birth, but which wander little and can increase at a rapid rate, a new and improved variety might be quickly formed on any one spot, and might there maintain itself in a body and afterward spread, so that the individuals of the new variety would chiefly cross together. On this principle nurserymen always prefer saving seed from a large body of plants, as the chance of intercrossing is thus lessened.
Even with animals which unite for each birth, and which do not propagate rapidly, we must not assume that free intercrossing would always eliminate the effects of natural selection; for I can bring forward a considerable body of facts showing that within the same area two varieties of the same animal may long remain distinct, from haunting different stations, from breeding at slightly different seasons, or from the individuals of each variety preferring to pair together.
Intercrossing plays a very important part in nature by keeping the individuals of the same species, or of the same variety, true and uniform in character. It will obviously thus act far more efficiently with those animals which unite for each birth; but, as already stated, we have reason to believe that occasional intercrosses take place with all animals and plants. Even if these take place only at long intervals of time, the young thus produced will gain so much in vigour and fertility over the offspring from long-continued self-fertilisation, that they will have a better chance of surviving and propagating their kind; and thus in the long run the influence of crosses, even at rare intervals, will be great. With respect to organic beings extremely low in the scale, which do not propagate sexually, nor conjugate, and which cannot possibly intercross, uniformity of character can be retained by them under the same conditions of life, only through the principle of inheritance, and through natural selection which will destroy any individuals departing from the proper type. If the conditions of life change and the form undergoes modification, uniformity of character can be given to the modified offspring, solely by natural selection preserving similar favourable variations.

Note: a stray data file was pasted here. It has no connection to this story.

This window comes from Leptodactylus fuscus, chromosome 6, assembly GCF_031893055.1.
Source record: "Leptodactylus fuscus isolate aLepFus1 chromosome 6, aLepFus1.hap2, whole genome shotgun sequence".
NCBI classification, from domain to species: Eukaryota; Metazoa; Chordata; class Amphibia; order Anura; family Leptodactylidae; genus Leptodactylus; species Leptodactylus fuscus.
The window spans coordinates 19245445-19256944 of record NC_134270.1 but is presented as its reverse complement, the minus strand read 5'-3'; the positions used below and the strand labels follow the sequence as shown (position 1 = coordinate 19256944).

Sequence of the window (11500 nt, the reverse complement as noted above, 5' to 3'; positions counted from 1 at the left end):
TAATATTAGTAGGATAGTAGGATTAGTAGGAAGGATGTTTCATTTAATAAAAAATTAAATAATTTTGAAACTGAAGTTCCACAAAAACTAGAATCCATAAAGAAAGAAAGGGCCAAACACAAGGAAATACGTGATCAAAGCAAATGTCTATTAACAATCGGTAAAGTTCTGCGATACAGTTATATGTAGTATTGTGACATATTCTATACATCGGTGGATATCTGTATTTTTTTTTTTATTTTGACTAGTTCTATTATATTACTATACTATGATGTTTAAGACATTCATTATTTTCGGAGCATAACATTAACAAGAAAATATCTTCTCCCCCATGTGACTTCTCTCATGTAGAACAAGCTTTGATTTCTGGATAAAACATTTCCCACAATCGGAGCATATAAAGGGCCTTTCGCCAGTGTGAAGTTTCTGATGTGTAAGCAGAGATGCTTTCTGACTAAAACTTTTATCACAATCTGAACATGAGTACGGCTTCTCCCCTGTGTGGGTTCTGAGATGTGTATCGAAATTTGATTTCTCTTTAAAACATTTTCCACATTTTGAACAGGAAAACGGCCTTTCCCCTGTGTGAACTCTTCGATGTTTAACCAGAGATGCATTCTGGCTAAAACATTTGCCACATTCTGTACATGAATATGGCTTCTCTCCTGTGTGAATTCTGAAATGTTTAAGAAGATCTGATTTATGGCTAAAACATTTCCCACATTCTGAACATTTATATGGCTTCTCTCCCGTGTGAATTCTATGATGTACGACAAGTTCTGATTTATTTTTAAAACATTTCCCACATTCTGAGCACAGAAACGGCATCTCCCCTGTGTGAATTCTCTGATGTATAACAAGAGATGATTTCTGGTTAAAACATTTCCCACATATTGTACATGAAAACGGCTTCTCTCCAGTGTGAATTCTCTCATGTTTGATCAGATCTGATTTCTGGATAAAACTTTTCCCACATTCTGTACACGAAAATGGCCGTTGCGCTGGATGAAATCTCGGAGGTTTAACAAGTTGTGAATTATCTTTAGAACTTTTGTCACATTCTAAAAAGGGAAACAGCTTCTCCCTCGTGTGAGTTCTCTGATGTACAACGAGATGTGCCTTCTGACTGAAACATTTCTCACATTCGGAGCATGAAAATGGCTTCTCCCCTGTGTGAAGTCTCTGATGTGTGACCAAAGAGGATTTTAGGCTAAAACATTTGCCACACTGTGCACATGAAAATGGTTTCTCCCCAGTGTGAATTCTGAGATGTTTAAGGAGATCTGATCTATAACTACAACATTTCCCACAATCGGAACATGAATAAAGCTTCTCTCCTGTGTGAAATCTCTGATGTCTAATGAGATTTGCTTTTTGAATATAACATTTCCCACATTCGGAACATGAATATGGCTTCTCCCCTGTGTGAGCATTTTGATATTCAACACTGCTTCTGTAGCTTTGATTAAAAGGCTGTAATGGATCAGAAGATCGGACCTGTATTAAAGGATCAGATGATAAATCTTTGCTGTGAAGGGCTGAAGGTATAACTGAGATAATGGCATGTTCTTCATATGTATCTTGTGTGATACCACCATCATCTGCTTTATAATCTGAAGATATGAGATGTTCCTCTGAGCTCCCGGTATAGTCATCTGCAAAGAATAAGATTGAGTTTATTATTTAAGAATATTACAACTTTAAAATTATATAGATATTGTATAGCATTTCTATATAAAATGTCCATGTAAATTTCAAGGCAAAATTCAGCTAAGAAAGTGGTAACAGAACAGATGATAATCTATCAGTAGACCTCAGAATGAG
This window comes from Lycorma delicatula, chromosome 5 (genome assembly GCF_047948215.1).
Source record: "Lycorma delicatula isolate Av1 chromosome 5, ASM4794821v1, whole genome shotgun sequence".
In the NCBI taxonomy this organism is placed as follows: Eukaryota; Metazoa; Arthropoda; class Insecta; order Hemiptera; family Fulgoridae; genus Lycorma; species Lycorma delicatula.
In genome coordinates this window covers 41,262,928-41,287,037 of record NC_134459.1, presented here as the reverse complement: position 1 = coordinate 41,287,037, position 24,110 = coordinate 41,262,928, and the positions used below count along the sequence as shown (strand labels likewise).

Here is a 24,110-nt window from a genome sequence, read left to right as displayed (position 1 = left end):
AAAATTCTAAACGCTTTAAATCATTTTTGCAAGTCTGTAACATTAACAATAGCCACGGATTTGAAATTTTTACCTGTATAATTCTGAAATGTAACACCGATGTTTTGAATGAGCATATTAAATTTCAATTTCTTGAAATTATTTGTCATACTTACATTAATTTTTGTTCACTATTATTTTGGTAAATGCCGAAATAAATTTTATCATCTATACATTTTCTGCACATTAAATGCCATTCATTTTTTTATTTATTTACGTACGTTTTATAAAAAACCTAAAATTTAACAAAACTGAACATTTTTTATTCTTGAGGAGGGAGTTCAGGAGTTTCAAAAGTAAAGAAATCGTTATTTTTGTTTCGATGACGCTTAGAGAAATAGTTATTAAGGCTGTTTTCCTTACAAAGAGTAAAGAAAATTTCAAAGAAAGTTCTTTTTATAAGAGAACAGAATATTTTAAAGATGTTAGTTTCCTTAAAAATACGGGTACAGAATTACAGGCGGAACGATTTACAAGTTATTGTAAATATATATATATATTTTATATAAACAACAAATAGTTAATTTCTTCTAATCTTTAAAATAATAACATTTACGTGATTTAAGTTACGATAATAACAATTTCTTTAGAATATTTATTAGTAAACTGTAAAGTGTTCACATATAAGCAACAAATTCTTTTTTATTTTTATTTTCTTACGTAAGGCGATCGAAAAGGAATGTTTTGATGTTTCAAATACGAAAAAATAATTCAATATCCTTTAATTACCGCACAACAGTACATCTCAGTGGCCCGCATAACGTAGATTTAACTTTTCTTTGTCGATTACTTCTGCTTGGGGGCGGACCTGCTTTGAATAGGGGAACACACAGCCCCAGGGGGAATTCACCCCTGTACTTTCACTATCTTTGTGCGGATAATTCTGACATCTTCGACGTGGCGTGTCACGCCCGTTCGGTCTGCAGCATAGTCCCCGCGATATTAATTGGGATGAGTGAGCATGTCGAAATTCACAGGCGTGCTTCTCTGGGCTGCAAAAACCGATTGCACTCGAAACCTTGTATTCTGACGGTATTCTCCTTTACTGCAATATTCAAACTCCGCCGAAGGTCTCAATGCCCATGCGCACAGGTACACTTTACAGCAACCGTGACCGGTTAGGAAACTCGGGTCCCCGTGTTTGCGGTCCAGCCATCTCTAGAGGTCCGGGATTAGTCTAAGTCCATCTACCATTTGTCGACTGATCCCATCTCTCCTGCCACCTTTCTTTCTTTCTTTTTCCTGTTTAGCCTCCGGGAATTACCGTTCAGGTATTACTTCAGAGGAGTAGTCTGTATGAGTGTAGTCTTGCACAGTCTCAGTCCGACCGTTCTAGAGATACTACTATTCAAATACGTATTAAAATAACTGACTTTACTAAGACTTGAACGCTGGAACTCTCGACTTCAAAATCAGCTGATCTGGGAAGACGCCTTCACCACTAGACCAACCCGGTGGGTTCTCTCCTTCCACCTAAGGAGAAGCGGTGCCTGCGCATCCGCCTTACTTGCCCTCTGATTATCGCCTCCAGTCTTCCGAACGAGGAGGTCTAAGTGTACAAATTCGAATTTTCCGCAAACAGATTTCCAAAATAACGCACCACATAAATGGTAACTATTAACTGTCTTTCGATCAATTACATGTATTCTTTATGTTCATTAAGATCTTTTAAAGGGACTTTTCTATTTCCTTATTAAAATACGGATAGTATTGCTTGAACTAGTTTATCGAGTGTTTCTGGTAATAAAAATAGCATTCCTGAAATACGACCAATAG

Isolation, also, is an important element in the modification of species through natural selection. In a confined or isolated area, if not very large, the organic and inorganic conditions of life will generally be almost uniform; so that natural selection will tend to modify all the varying individuals of the same species in the same manner. Intercrossing with the inhabitants of the surrounding districts, will also be thus prevented. Moritz Wagner has lately published an interesting essay on this subject, and has shown that the service rendered by isolation in preventing crosses between newly-formed